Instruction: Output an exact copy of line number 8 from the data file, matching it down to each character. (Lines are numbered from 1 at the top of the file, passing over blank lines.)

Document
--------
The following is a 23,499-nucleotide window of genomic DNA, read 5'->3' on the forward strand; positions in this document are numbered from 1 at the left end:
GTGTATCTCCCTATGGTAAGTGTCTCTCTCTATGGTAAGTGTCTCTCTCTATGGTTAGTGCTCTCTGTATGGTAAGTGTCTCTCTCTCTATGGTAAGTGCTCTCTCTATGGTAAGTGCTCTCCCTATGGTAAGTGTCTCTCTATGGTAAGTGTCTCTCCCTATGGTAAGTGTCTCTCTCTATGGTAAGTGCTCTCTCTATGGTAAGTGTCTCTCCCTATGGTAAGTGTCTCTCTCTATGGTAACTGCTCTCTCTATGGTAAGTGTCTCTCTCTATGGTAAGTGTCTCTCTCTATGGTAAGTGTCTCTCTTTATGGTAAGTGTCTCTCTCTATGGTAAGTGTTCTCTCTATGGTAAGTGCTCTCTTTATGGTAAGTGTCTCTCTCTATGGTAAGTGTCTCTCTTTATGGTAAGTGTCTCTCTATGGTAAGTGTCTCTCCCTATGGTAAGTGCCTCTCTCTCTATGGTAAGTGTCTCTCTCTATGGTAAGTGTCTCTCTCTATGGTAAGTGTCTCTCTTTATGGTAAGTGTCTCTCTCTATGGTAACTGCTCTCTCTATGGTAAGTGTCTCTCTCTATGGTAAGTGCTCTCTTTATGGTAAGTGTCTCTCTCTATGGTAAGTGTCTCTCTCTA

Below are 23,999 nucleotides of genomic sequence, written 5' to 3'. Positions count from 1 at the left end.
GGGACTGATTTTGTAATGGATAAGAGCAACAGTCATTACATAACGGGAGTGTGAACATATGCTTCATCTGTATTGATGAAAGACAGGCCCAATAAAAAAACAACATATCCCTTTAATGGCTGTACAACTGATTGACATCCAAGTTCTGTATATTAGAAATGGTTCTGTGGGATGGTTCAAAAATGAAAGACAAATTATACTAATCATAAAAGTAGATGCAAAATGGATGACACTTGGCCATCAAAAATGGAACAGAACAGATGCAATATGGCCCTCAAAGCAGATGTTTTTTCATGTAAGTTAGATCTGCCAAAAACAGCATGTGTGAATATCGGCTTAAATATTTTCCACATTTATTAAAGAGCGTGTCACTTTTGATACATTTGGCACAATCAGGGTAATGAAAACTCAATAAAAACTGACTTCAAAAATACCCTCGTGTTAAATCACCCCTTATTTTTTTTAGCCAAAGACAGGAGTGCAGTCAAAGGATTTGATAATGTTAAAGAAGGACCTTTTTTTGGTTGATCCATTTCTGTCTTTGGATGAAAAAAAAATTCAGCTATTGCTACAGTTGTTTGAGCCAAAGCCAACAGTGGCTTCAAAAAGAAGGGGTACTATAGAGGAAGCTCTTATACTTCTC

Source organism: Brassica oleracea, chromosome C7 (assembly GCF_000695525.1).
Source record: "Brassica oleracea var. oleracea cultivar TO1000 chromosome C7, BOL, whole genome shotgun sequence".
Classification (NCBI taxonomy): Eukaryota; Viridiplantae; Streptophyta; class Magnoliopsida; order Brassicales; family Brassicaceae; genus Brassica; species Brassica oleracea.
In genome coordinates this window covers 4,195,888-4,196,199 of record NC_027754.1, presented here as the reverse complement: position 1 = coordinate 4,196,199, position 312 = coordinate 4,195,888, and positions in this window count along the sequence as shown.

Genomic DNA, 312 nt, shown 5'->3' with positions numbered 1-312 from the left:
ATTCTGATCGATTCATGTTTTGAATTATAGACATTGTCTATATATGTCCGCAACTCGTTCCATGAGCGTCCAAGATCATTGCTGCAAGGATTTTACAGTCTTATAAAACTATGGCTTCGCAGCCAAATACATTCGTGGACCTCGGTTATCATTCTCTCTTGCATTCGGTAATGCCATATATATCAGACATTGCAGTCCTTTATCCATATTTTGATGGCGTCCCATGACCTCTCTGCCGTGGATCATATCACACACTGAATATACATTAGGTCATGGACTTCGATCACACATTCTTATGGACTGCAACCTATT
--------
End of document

In genome coordinates this window covers 4,195,888-4,196,199 of record NC_027754.1, presented here as the reverse complement: position 1 = coordinate 4,196,199, position 312 = coordinate 4,195,888, and positions in this window count along the sequence as shown.